p.s.- Asians frequently enjoy eating the insects of the same name.

We now return you to your regularly scheduled topic - after the pictures:
=========Topic On=======
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Old 16th July 2021, 06:54 PM   #11
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Default For clarification

Please forgive me for reviving this old thread, but the OP examples present an opportunity for clarification. Are the locks on the OP examples called muelle de ventana and the release on the smaller one called a cierre de golpe and the larger one called a cierre de anilla? Or are all the locks called cierre and muelle just refers to an external spring?

What are these systems called in English?
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Old 16th July 2021, 11:10 PM   #12
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The black one is Sevillan style but most likely made in Albacete.

The other one is a kind of mixed and it confuses me but it definitely looks Spanish, close to Albacetan style.

Last edited by mariusgmioc; 16th July 2021 at 11:20 PM.
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Old 17th July 2021, 05:52 PM   #13
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Quote:
Originally Posted by francantolin View Post
Is it a spanish model ?
does anybody know the stamps ?
It appears to be Spanish and dating to the last quarter of the 19th century.

There is a very similar one in Forton's Antique Clasp Knive's, on page 23, item 022. The English annotation reads as follows:

19th century clasp knife. It has bullhorn scales with lines of brass rivets, a ring closing mechanism and a four faced blade with a cutler's mark resembling a castle and the capital letter F.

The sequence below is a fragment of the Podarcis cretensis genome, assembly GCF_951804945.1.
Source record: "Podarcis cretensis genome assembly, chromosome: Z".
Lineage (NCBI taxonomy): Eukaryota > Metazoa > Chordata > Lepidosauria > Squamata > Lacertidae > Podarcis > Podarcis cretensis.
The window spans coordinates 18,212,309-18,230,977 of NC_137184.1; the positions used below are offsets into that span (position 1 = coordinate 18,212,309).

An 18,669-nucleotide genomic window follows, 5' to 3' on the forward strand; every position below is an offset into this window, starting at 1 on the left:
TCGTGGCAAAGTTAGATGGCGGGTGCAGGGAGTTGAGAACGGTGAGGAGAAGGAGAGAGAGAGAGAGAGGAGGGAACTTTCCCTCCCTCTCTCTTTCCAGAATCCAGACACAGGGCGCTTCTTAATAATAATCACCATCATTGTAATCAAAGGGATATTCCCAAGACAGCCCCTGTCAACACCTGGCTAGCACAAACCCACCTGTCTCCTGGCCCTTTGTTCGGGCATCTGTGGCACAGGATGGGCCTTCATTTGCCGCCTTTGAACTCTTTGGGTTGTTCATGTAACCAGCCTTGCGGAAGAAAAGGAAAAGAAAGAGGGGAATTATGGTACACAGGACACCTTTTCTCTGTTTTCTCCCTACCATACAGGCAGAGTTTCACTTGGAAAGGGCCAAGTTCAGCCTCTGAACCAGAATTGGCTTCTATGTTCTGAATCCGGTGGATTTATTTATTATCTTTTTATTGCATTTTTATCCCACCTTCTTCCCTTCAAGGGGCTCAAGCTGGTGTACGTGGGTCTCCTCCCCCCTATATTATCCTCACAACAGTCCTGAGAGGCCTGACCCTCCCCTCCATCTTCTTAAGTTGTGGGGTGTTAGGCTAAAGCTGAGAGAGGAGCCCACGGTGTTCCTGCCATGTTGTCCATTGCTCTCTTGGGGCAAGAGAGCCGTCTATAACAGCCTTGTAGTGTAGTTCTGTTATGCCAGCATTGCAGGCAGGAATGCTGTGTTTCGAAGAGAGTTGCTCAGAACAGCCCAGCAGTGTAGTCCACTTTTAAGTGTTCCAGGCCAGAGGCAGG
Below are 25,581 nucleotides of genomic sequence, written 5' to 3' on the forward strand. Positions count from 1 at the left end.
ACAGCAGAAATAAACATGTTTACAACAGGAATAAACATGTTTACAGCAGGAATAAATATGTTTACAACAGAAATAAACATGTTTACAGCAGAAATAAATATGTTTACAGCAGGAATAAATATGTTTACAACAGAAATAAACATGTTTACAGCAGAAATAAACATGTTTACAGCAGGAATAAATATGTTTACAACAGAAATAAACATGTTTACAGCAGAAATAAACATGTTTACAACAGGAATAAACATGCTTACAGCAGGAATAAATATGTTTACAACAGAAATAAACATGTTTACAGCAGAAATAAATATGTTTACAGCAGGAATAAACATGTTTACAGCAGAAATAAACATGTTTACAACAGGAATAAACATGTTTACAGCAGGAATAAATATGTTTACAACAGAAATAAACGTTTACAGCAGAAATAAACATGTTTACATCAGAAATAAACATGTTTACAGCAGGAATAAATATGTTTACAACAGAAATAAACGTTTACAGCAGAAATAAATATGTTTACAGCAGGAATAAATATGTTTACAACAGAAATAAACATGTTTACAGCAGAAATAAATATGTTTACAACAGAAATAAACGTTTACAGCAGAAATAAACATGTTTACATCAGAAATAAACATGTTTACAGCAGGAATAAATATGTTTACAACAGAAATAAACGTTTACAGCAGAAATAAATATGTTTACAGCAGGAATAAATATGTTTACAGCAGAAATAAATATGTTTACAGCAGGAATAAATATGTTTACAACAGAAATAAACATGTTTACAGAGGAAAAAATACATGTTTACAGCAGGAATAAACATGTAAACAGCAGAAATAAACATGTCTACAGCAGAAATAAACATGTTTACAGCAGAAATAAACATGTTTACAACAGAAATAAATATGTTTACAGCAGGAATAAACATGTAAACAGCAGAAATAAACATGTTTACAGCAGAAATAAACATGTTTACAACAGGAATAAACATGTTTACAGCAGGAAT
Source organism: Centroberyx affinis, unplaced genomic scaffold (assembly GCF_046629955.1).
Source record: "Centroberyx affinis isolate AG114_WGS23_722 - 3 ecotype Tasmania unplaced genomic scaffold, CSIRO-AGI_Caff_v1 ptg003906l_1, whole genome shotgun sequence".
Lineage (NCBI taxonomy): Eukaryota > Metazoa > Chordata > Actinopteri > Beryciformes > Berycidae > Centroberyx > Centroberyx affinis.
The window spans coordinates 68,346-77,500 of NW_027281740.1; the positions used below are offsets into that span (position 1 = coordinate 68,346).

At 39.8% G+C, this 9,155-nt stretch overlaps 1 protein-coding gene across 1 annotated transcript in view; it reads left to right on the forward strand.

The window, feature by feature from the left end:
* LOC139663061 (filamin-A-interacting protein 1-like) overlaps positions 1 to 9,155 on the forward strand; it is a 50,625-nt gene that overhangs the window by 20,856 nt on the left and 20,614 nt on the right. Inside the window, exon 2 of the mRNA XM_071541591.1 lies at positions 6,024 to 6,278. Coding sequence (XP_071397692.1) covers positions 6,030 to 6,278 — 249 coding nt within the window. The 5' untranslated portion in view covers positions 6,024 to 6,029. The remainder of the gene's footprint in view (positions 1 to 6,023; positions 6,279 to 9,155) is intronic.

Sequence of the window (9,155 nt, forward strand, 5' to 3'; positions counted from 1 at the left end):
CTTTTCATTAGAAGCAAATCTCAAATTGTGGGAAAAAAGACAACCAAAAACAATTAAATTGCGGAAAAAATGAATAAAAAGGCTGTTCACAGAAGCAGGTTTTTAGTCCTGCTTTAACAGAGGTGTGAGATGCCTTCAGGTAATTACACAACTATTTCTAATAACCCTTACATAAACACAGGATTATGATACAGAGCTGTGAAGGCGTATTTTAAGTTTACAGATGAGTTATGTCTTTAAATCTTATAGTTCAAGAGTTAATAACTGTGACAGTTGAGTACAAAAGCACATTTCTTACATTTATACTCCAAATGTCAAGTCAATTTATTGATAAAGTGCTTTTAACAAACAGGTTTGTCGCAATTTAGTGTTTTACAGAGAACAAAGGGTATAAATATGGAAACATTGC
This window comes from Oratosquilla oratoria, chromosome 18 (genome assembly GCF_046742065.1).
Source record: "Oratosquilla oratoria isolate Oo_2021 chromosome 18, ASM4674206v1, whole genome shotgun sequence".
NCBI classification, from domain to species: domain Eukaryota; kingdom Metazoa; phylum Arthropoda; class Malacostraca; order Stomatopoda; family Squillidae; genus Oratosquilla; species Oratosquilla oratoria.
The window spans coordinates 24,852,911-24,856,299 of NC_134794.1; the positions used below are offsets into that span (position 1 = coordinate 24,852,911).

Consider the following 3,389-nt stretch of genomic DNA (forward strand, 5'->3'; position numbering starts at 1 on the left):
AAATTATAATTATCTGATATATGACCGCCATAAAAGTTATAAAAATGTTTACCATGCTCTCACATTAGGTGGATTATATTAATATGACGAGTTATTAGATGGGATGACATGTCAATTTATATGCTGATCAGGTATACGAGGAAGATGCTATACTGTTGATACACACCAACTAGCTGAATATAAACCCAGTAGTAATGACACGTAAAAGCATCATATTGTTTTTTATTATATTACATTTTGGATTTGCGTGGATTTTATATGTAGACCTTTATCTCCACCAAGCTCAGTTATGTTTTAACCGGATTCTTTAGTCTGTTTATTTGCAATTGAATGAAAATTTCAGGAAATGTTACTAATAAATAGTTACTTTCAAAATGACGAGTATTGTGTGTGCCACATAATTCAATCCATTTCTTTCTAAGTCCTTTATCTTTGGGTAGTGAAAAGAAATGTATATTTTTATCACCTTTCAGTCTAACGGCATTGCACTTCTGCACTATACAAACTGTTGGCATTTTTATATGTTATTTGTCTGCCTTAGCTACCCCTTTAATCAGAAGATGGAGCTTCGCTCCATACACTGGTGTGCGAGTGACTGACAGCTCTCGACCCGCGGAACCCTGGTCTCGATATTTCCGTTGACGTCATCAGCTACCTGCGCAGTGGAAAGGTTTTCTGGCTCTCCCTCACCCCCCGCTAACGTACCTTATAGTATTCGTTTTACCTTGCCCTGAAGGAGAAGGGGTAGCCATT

I will add that the lock is typically Spanish and the ring pull became popular around 1875.

Cheers
Chris

Last edited by Chris Evans; 18th July 2021 at 07:57 AM.
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Old 20th July 2021, 08:33 PM   #14
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Quote:
Originally Posted by Chris Evans View Post
It appears to be Spanish and dating to the last quarter of the 19th century.

There is a very similar one in Forton's Antique Clasp Knive's, on page 23, item 022. The English annotation reads as follows:

19th century clasp knife. It has bullhorn scales with lines of brass rivets, a ring closing mechanism and a four faced blade with a cutler's mark resembling a castle and the capital letter F.

I will add that the lock is typically Spanish and the ring pull became popular around 1875.

Cheers
Chris
Hi Chris
I would be grateful if you would advise me if Fortons book is in English as well as Spanish
Kind regards

Miguel
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Old 21st July 2021, 05:09 AM   #15
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Quote:
Originally Posted by Miguel View Post
Hi Chris
I would be grateful if you would advise me if Fortons book is in English as well as Spanish
Kind regards

Miguel
Hi Miguel,

That particular book of his, from which I quoted, is lavishly illustrated with superb photos and has annotations in both Spanish and English.

See https://www.abebooks.com/Navajas-Ant...30897949907/bd


Cheers
Chris
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Old 21st July 2021, 08:01 PM   #16
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Quote:
Originally Posted by Chris Evans View Post
Hi Miguel,

That particular book of his, from which I quoted, is lavishly illustrated with superb photos and has annotations in both Spanish and English.

See https://www.abebooks.com/Navajas-Ant...30897949907/bd


Cheers
Chris
Hi Chris

Thank you very much for your speedy reply now I will add another book to my collection.

Kind regards

Miguel